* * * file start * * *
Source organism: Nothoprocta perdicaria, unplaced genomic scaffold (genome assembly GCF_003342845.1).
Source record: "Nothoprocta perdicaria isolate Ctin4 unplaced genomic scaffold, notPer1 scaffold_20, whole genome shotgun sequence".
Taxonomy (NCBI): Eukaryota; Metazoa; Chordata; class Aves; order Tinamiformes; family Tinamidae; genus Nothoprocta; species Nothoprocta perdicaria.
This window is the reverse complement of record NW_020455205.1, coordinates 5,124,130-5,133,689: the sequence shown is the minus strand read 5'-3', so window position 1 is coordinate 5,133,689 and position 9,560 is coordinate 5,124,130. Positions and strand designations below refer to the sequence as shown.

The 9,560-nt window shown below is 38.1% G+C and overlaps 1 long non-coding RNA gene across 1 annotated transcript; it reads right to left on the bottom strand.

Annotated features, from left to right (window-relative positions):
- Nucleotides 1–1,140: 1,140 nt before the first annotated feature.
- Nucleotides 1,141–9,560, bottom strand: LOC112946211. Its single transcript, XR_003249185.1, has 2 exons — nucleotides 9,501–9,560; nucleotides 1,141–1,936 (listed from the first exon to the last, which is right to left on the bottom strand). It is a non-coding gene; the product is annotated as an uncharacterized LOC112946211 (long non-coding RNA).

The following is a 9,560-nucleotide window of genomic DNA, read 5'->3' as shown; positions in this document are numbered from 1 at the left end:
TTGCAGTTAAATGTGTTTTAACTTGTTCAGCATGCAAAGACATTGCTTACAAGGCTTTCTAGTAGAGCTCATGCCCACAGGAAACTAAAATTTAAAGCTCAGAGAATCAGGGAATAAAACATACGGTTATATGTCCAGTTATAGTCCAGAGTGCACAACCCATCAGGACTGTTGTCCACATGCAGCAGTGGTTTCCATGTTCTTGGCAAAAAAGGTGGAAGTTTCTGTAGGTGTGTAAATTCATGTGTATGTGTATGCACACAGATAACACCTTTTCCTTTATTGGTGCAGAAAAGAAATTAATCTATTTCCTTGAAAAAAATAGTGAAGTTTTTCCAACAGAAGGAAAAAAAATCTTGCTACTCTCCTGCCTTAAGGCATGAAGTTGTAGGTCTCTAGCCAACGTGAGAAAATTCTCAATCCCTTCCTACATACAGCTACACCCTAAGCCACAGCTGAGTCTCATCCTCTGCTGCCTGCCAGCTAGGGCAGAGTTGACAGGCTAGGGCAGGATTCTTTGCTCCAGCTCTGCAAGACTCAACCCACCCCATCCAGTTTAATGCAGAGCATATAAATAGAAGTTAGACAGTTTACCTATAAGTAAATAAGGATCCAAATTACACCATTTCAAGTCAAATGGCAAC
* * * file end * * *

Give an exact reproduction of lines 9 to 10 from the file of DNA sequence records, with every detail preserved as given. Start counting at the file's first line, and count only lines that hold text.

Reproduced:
The following is a 9,560-nucleotide window of genomic DNA, read 5'->3' as shown; positions in this document are numbered from 1 at the left end:
TTGCAGTTAAATGTGTTTTAACTTGTTCAGCATGCAAAGACATTGCTTACAAGGCTTTCTAGTAGAGCTCATGCCCACAGGAAACTAAAATTTAAAGCTCAGAGAATCAGGGAATAAAACATACGGTTATATGTCCAGTTATAGTCCAGAGTGCACAACCCATCAGGACTGTTGTCCACATGCAGCAGTGGTTTCCATGTTCTTGGCAAAAAAGGTGGAAGTTTCTGTAGGTGTGTAAATTCATGTGTATGTGTATGCACACAGATAACACCTTTTCCTTTATTGGTGCAGAAAAGAAATTAATCTATTTCCTTGAAAAAAATAGTGAAGTTTTTCCAACAGAAGGAAAAAAAATCTTGCTACTCTCCTGCCTTAAGGCATGAAGTTGTAGGTCTCTAGCCAACGTGAGAAAATTCTCAATCCCTTCCTACATACAGCTACACCCTAAGCCACAGCTGAGTCTCATCCTCTGCTGCCTGCCAGCTAGGGCAGAGTTGACAGGCTAGGGCAGGATTCTTTGCTCCAGCTCTGCAAGACTCAACCCACCCCATCCAGTTTAATGCAGAGCATATAAATAGAAGTTAGACAGTTTACCTATAAGTAAATAAGGATCCAAATTACACCATTTCAAGTCAAATGGCAAC